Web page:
The first of these syllables are stressed, and the following two syllables are unstressed. It would sound like: dum-DUH-DUH and each line would contain fifteen total syllables.
Finding examples of dactylic pentameter in poetry is not common. The best-known examples, and those which scholars consider the most skillful, date to classical Latin and Greek elegiac couplets. At the time, poets wrote elegies with alternating lines of dactylic pentameter and dactylic hexameter.
Dactylic Pentameter pronunciation: dahk-til-ick pen-tahm-eh-tuhr
Explore Dactylic Pentameter
What is a Dactyl?
Before exploring the specific variation of dactylic pentameter, it is important to delve into the term itself:
A dactyl is a metrical foot, or set of syllables, that includes one stressed syllable followed by two unstressed syllables. It is the opposite of an anapest. The word “dactyl” originates from the Greek word “dáktylos,” meaning “finger”.
Why Do Writers Use Dactyls?
The dactyl is not the most common metrical form. In fact, it is often overlooked when students and newcomers to poetic analysis are considering what meters poets use. But, it can be used in important and powerful ways. For example, poets choose to use dactyls in lines when they want to emphasize something that’s particularly effective. It adds power and importance to a part of a line or a single word.
Dactyl: / U U
It should be noted that dactyls are not often used consistently throughout an entire poem. Rather, a poet might choose to enhance their lines of iambic pentameter with the insertion of a few dactyls or anapests here and there.
Definition of Dactylic Pentameter
A line of dactylic pentameter is fifteen syllables long. These fifteen syllables are divided into five sets of three. The three-syllable feet contain one stressed syllable followed by two unstressed.
Dactylic pentameter is more complicated than popular metrical patterns like iambic pentameter and trochaic tetrameter. This means that it is unlikely that readers are going to stumble upon a piece of poetry written in this form unless they are seeking it out on purpose.
Types of Dactylic Meter
Besides dactylic pentameter, there are a couple of other forms of dactylic meter that readers should be aware of. These are:
- Dactylic Hexameter: this is one of the two forms used in Greek and Latin elegiac poems. It is a line of six metrical feet, each of which contains three syllables. These syllables follow the pattern of a dactyl, meaning that they contain one stressed syllable and two unstressed syllables. This is a rare form of meter that readers are unlikely to find in their everyday pursuit of poetry.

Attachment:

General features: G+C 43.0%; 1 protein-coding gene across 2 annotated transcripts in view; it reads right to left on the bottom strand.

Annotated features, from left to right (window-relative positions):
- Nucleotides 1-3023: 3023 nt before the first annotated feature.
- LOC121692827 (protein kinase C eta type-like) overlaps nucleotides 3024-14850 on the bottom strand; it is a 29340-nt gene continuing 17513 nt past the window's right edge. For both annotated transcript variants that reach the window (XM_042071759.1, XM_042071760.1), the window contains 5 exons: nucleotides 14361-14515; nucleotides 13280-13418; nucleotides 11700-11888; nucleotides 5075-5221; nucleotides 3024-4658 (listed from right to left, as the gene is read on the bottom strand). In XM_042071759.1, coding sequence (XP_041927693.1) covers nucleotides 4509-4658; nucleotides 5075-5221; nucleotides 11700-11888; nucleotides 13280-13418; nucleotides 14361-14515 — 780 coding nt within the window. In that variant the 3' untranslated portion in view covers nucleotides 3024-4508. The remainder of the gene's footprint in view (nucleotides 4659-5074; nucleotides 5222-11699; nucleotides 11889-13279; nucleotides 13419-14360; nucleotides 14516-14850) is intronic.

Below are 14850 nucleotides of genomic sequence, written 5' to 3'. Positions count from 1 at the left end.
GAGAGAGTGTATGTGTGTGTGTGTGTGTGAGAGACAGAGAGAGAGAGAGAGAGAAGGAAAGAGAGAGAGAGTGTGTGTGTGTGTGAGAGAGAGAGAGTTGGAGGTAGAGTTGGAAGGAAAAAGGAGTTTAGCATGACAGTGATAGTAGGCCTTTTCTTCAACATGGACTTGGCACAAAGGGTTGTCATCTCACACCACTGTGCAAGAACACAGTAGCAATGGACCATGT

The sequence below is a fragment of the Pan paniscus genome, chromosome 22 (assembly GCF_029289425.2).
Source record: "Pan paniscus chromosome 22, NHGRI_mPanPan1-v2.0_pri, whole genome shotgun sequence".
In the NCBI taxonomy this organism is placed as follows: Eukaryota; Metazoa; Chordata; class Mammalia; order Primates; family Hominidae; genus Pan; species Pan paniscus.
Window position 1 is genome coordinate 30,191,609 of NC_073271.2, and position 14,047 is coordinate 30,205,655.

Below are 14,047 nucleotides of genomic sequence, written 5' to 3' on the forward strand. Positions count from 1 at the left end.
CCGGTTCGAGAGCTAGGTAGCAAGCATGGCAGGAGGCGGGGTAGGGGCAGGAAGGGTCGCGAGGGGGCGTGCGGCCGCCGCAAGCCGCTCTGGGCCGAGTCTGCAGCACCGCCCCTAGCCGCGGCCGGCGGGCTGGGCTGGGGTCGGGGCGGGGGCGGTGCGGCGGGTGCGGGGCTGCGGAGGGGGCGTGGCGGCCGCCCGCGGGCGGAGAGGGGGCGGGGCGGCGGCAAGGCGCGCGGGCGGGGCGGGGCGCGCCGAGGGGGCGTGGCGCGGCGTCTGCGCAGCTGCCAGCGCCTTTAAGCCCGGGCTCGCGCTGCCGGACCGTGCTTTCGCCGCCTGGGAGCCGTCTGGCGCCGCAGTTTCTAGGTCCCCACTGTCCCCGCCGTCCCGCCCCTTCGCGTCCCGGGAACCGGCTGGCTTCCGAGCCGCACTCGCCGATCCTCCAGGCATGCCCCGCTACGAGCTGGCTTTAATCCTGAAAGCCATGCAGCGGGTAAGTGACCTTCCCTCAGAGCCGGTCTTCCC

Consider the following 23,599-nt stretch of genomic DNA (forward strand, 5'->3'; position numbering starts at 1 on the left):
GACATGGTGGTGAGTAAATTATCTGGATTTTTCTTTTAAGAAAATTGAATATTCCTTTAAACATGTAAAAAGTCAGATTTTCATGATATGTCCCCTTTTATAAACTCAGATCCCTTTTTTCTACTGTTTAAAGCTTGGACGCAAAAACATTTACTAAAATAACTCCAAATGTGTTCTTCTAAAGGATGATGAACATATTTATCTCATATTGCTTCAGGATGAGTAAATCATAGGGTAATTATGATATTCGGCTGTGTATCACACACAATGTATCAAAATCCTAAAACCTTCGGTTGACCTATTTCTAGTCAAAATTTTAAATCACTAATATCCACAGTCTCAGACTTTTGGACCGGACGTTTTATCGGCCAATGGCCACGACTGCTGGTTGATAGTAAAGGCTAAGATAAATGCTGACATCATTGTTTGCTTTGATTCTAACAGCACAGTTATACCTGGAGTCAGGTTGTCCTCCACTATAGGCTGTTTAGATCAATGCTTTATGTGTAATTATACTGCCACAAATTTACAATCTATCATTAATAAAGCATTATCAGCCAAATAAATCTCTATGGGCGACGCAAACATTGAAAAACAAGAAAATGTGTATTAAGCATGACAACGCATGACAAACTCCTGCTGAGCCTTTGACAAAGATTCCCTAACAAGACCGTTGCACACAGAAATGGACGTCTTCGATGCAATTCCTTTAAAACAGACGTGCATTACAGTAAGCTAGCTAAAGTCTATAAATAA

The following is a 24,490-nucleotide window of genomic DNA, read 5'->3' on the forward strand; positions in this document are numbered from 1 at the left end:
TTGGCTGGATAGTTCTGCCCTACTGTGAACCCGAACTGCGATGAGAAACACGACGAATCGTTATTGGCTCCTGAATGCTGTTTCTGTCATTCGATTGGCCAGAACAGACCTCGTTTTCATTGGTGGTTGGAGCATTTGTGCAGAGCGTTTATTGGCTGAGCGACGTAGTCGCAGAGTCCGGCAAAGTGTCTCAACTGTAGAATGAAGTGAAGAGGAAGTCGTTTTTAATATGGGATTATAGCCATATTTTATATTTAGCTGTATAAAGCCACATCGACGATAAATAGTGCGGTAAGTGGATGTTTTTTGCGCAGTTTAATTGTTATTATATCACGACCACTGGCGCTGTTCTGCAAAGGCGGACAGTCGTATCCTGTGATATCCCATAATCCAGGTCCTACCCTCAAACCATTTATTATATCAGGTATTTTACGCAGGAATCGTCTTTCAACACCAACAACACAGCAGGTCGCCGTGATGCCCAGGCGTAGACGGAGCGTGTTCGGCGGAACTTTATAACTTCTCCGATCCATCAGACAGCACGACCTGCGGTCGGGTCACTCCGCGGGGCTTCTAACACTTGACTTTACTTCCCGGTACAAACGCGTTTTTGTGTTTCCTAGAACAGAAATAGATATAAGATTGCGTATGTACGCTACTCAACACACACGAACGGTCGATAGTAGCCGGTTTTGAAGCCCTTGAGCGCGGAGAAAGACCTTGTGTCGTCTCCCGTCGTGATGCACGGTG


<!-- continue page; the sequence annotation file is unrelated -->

- Double Dactyl: within this metrical form, the poet uses two quatrains made up of three double dactylic lines. This means that each line has two metrical feet of dactyls totaling six syllables per line. These are then followed by a fourth line that contains doctors and spondees. This is a specific form of poetry that writers use when they want to create something light-hearted and humorous. It is a somewhat complicated form and will likely challenge writers in their word choice. The form was invented in 1951 by Paul Pascal and Anthony Hecht.
Examples of Dactyls in Poetry
Out of the Cradle Endlessly Rocking by Walt Whitman
‘Out of the Cradle Endlessly Rocking’ contains a few examples of dactyls. But, as noted above, the poet doesn’t use dactyls or dactylic pentameter consistently throughout the poem. Here are the first lines of the poem:
Out of the cradle endlessly rocking,
Out of the mocking-bird’s throat, the musical shuttle,
Out of the Ninth-month midnight,
Over the sterile sands and the fields beyond, where the child leaving his bed wander’d alone, bareheaded, barefoot,
With the stresses emphasized, take a look at the first line again:
Out of the cradle endlessly rocking
Here, the poet uses two dactyls. They fall in the three syllables of “Out of the” and “endlessly.” The words “cradle” and “rocking” are trochees that break up the rhythm of the dactyls. This is a great example of how a line with ten syllables it’s not necessarily written in iambic pentameter or dactylic pentameter. There are several different qualifications that a line needs to meet in order to say that it is following a specific pattern.
Read more Walt Whitman poems.
The phrase “dactylic pentameter” refers to a type of meter that a poem might conform to. The lines will contain fifteen syllables, each of which can be divided into five sets of three. Of these three-syllable metrical feet, the first syllable is stressed and the following is unstressed.
There are a total of ten syllables in most examples of pentameter. But, if the poet is writing and dactylic pentameter or anapestic pentameter, the lines are going to contain fifteen syllables. This is due to the fact that each metrical foot contains one additional syllable than it does when the poet uses iambs or trochees.
Dactylic is a word used to describe a type of metrical foot. A “dactyl” is a grouping of three syllables, the first of which is stressed in the following two of which are unstressed. It is uncommonly used in poetry, at least when it comes to structuring an entire poem.
Related Literary Terms
- Burns Stanza: named for Scottish poet Robert Burns who popularized its use. It is a six-line stanza form that uses a rhyme scheme of AAABAB, and lines of tetrameter and dimeter.
- Hymn Stanza: uses a rhyme scheme of ABCB and alternates between iambic trimeter and iambic tetrameter.
- Iambic Dimeter: a type of meter used in poetry. It occurs when the writer uses two iambs per line of verse.
- Iambic Pentameter: a very common way that lines of poetry are structured. Each line has five sets of two beats, the first is unstressed and the second is stressed.
- Monometer: a type of meter that uses single units of meter per line of verse. It could use a single iamb, trochee, etc.